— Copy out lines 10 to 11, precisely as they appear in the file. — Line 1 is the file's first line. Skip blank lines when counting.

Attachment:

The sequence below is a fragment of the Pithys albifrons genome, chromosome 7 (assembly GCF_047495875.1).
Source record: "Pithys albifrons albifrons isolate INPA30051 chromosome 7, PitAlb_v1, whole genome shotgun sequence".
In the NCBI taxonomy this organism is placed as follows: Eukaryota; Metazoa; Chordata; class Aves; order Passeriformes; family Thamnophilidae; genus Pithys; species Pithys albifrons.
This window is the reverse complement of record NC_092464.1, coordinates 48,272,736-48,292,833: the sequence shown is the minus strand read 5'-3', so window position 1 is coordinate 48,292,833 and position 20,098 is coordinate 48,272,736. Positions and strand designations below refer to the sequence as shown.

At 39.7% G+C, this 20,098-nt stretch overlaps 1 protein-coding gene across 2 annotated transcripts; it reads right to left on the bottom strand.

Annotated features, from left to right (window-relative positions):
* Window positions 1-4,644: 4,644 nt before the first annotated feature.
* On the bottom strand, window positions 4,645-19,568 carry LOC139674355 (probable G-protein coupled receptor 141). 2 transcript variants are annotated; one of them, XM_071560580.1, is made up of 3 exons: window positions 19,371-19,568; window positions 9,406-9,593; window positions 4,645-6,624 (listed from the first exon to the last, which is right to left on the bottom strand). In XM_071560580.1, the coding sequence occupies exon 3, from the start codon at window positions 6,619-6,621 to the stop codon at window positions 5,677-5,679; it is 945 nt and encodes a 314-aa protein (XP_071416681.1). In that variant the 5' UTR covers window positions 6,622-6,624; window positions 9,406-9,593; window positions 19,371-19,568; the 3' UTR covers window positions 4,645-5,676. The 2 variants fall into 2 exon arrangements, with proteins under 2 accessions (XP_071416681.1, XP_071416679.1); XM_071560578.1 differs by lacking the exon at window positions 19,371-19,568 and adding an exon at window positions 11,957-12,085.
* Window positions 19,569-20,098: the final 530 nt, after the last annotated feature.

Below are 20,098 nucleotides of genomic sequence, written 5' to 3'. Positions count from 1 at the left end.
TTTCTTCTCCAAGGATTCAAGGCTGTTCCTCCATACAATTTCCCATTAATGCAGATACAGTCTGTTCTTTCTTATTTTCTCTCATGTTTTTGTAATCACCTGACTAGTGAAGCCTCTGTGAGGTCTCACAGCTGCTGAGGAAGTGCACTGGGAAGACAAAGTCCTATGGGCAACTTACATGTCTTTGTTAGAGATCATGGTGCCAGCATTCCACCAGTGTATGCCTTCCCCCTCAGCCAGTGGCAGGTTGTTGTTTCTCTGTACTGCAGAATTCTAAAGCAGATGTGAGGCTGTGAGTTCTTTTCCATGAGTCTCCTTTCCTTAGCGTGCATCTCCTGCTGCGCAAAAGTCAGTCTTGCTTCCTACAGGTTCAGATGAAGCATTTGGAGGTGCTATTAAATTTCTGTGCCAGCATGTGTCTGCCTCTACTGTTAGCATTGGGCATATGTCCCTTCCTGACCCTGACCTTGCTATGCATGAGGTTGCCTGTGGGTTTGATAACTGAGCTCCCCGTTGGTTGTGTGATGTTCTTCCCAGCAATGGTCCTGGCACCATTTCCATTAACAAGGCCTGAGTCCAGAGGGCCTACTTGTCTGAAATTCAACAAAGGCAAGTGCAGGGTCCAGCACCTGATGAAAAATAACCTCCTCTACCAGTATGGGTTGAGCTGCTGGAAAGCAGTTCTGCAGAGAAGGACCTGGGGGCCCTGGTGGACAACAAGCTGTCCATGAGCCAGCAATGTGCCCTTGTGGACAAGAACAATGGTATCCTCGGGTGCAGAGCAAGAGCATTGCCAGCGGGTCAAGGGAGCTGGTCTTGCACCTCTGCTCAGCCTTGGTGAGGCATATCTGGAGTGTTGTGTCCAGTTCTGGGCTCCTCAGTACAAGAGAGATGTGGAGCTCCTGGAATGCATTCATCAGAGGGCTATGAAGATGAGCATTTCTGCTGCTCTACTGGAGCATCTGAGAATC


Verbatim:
Below are 20,098 nucleotides of genomic sequence, written 5' to 3'. Positions count from 1 at the left end.
TTTCTTCTCCAAGGATTCAAGGCTGTTCCTCCATACAATTTCCCATTAATGCAGATACAGTCTGTTCTTTCTTATTTTCTCTCATGTTTTTGTAATCACCTGACTAGTGAAGCCTCTGTGAGGTCTCACAGCTGCTGAGGAAGTGCACTGGGAAGACAAAGTCCTATGGGCAACTTACATGTCTTTGTTAGAGATCATGGTGCCAGCATTCCACCAGTGTATGCCTTCCCCCTCAGCCAGTGGCAGGTTGTTGTTTCTCTGTACTGCAGAATTCTAAAGCAGATGTGAGGCTGTGAGTTCTTTTCCATGAGTCTCCTTTCCTTAGCGTGCATCTCCTGCTGCGCAAAAGTCAGTCTTGCTTCCTACAGGTTCAGATGAAGCATTTGGAGGTGCTATTAAATTTCTGTGCCAGCATGTGTCTGCCTCTACTGTTAGCATTGGGCATATGTCCCTTCCTGACCCTGACCTTGCTATGCATGAGGTTGCCTGTGGGTTTGATAACTGAGCTCCCCGTTGGTTGTGTGATGTTCTTCCCAGCAATGGTCCTGGCACCATTTCCATTAACAAGGCCTGAGTCCAGAGGGCCTACTTGTCTGAAATTCAACAAAGGCAAGTGCAGGGTCCAGCACCTGATGAAAAATAACCTCCTCTACCAGTATGGGTTGAGCTGCTGGAAAGCAGTTCTGCAGAGAAGGACCTGGGGGCCCTGGTGGACAACAAGCTGTCCATGAGCCAGCAATGTGCCCTTGTGGACAAGAACAATGGTATCCTCGGGTGCAGAGCAAGAGCATTGCCAGCGGGTCAAGGGAGCTGGTCTTGCACCTCTGCTCAGCCTTGGTGAGGCATATCTGGAGTGTTGTGTCCAGTTCTGGGCTCCTCAGTACAAGAGAGATGTGGAGCTCCTGGAATGCATTCATCAGAGGGCTATGAAGATGAGCATTTCTGCTGCTCTACTGGAGCATCTGAGAATC